With the recent news that BT will be offering IPv6 connectivity to its end users in 2015, the rest of the industry has started pondering if it could be time to finally take the dive and jump on the bandwagon.
Running out of addresses
The Internet is built on a system of individual subnets and addresses. Every computer and system that connects to the Internet needs an Internet Protocol (IP) address. Most IT-literate people will be familiar with the traditional system of four 8-bit numbers, separated by dots, to produce a 32-bit number that looks like 192.168.192.168.
The IPv4 addressing scheme limits the number of hosts on the Internet to 232, or 2,147,483,647. While this may seem like a huge number, the advent of cloud technology, mobile devices and the much-hyped Internet of Things has meant that where we used to have just one IP address for one computer, there are now many devices with IP addresses, accelerating the exhaustion of IPv4 address space.
Regional Internet Registries in Europe, Asia Pacific and Latin America & Caribbean areas have already announced total regular IPv4 exhaustion. The American region is projecting their exhaustion later this year and Africa's exhaustion is projected for 2019.
IPv6 to the rescue
Luckily, IPv6 is a mature protocol that has been around for over 10 years (and part of ServerChoice’s network since its inception). This ‘new version of the Internet’ allows for 2128, or 340 undecillion addresses. To write it out would be a 340 followed by 36 zeroes. That’s a big number. To try to put it into context: that's more than the number of stars in the universe, more than the number of grains of sand that would volumetrically fill the earth and more than even the number of unique addresses that would be assigned after 1 trillion years, if a new IPv6 address was assigned at every picosecond. So quite a few then.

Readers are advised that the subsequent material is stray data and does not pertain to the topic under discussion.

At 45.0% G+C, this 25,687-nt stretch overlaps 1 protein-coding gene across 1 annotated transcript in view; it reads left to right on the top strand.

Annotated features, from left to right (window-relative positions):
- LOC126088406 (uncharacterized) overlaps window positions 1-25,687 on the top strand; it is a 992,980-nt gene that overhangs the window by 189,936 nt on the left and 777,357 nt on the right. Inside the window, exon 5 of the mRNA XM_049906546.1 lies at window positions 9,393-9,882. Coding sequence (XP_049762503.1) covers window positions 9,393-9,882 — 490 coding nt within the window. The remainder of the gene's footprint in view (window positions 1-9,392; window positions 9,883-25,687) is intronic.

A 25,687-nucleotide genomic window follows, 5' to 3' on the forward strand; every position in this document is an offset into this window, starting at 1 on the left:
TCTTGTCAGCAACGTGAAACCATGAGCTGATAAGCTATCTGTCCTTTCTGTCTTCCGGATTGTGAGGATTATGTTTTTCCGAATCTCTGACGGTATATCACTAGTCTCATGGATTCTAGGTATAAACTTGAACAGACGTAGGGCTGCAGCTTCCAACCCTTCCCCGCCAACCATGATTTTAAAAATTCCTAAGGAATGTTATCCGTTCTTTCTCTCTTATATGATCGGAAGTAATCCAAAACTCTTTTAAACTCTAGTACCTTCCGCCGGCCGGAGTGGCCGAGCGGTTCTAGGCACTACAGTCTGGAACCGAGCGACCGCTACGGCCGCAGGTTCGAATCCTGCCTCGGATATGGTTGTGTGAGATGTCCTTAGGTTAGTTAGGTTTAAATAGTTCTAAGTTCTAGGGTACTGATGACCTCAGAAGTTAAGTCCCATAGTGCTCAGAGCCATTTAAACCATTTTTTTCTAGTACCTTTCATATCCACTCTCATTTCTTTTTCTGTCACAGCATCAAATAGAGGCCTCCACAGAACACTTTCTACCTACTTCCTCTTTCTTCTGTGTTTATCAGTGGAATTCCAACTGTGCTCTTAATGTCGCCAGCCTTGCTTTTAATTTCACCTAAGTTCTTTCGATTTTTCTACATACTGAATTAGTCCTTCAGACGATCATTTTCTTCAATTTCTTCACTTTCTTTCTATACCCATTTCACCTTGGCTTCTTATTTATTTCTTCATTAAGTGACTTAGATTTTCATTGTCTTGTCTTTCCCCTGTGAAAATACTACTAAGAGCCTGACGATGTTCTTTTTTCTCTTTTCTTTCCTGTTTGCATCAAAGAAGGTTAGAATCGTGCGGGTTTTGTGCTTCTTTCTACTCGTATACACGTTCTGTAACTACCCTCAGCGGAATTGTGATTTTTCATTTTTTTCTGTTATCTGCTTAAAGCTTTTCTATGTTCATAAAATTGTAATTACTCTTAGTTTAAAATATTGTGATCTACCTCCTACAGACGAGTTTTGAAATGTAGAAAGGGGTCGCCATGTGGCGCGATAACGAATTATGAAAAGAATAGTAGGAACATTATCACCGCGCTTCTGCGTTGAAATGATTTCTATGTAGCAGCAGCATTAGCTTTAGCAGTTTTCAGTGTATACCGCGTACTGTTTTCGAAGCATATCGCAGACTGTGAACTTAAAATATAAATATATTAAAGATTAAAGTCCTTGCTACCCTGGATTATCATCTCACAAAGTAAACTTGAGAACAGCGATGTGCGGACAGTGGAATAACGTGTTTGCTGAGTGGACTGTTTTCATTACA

So why aren't I using it already?
Even though the technology has been mature for over a decade, hardware and software support for IPv6 has traditionally been lacking. Until recently, even some of the highest-grade carrier network equipment did not fully support IPv6, thus presenting a significant cost for network operators to roll out IPv6 throughout their entire estates. This means that deployment has been slow, with some operators using a chicken-and-egg scenario to describe the will of content and eyeball networks to deploy it, each blaming the other for their lack of deployment. In 2015, with BT rolling out IPv6 and other operators likely to quickly follow suit, this is predicted to be the year that IPv6 takes off.
What happened to IPv5?
In reality, IPv6 is actually version 5. The reason for skipping a number? Simple. There was already a real-time streaming protocol called IPv5 and IANA decided to jump to 6 to avoid confusion.
When will IPv4 be switched off? What about security?
In reality, IPv4 may never be switched off. Perhaps a better question would be: "when will I have an IPv6-only connection?" It's likely that most carriers will take the form of a dual-stack IPv6 and NATted IPv4 address. Even when IPv6 is fully deployed by eyeball networks, it is likely that some smaller sites will still use an IPv4-only stack, possibly predominantly in Africa (whose IPv4 addresses are likely to last until 2019).
IPv6 removes the need for NAT, which was widespread following early predictions of IPv4 exhaustion in the late 1990s. NAT has the side effect of masking the real IP address by "hiding" behind the internet-facing IP. IPv6 removes this consequence, however most IPv6-capable CPE routers have address-hiding features and have a one-way stateful firewall enabled by default.
ServerChoice's Stance on IPv6
IPv6 has been available on the ServerChoice network since first build and is available to all colo and cloud customers who wish to make use of it. We strongly recommend building a dual-stack network that runs both IPv4 and IPv6. This way you’ll be available to all users of the Internet by default, whatever their addressing scheme and protocols.